I love this time of the year. I love to shop for presents. I love giving presents away. Most of all, I love to see the smiles on my grandchildren’s faces when they open their presents. With one exception, I scored big this year. RJ liked his magic set so much that he fell sleep playing with it. Makenzie keeps her Cocomelon doll close to her at all times. I also love giving educational toys. STEM products are fantastic.
My one big flop was the kitchen sprout garden. I thought it would be great if my grandkids could plant seeds, nurture them and watch them grow into edible food. Upon opening the sprout garden, Mackenzie stated, “That’s not very exciting!” Hopefully, as they grow into delicious, healthy snacks, she’ll change her opinion.
The main reason I love the Chanukah/Christmas season is that, most years, people are nice to each other. People hold doors open for you, are much less likely to cut you off in the parking lot or break into line at checkout. You even catch people whistling to the music playing overhead. Unfortunately, the joy of the holidays only lasts 3 weeks, then people go back to being grumpy as they return presents that weren’t very exciting.
There is a dark side to the giving season. As a practicing physician, I treated a fair amount of holiday depression. While I expected that those individuals living in poverty or from paycheck to paycheck would be more likely to deal with holiday depression, I soon found out that well-to-do individuals were just as likely, if not more likely, to deal with holiday depression.
One of my most interesting cases was a gentleman I saw for depression with suicidal thoughts. This individual had a 6-figure job, a loving family and lived in a beautiful neighborhood in a high-end community. Believe or not, his depression was triggered by an advertisement for a car. My patient felt like a failure because he could not afford to buy his wife a Lexus with a bow on the roof.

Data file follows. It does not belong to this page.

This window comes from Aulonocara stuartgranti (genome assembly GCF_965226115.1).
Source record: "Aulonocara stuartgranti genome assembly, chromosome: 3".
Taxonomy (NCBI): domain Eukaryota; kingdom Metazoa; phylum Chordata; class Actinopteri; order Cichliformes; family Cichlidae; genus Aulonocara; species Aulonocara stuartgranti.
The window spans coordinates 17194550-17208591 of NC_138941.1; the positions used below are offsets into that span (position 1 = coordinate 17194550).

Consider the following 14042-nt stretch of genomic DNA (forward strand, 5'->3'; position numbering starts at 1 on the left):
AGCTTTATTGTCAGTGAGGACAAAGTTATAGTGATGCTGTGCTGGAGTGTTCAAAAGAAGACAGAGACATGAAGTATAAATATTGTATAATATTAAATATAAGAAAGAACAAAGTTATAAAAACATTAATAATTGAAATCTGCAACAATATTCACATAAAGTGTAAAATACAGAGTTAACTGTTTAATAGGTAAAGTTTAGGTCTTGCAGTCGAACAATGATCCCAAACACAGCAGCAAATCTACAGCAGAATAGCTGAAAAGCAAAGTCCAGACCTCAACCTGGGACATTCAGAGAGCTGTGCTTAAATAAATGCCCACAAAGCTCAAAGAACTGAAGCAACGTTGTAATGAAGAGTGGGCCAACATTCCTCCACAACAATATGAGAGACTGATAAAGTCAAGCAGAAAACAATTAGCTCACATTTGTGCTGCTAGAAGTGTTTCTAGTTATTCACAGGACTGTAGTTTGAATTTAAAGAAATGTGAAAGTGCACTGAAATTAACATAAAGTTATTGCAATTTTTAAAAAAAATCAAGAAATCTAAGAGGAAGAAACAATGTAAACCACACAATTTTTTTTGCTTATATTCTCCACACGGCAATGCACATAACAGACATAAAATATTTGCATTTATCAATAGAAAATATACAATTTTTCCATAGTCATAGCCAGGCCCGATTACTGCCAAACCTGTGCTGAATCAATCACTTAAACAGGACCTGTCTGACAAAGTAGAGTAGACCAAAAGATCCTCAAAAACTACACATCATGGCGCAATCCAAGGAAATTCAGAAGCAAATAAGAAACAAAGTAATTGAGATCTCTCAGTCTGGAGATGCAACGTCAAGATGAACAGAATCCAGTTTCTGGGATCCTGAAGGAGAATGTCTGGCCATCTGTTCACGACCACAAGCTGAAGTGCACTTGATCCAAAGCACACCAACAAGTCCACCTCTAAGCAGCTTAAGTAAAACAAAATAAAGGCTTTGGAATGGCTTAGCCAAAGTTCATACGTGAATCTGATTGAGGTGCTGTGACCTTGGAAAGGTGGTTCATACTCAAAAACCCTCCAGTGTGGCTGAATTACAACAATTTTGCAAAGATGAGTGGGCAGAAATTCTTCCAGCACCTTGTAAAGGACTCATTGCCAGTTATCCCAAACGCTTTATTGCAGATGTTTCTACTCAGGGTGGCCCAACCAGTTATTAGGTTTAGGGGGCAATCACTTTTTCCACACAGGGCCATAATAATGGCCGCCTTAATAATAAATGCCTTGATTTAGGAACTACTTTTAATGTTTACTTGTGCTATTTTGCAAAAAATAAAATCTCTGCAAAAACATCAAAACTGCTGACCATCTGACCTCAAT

I’ve already explained why I love this time of the year. Now, let me tell you what I dislike about this time of the year. Being bombarded by commercials telling you what you should buy your loved ones or what they should buy you is harmful. I imagine that this year holiday depression will be worse than usual as Covid has impacted so many households.
If you are feeling depressed, talk to your family, your friends or your doctor. Don’t try to hide it or live with it! Work on your blessings list and study it daily. Turn off the TV and don’t read the internet ads that flood your inbox. If you haven’t noticed, I write about my ups and downs on this blog. In return, I get a lot of support from friends, former patients and family. I have a large support group and you can join it at any time. I think you’ll find that you aren’t alone.
Let this holiday season be your best. Be happy and healthy and realize that it’s not what you give that’s important. Simply put, the act of giving is what counts, even if it’s just a hug, a kiss and a happy Chanukah and a Merry Christmas!
Here’s your music and a joke.
My mother once gave me two sweaters for Hanukkah.
The next time we visited, I made sure to wear one. As we entered her home, instead of the expected smile, she said, “Aaron, what’s the matter? You didn’t like the other one?”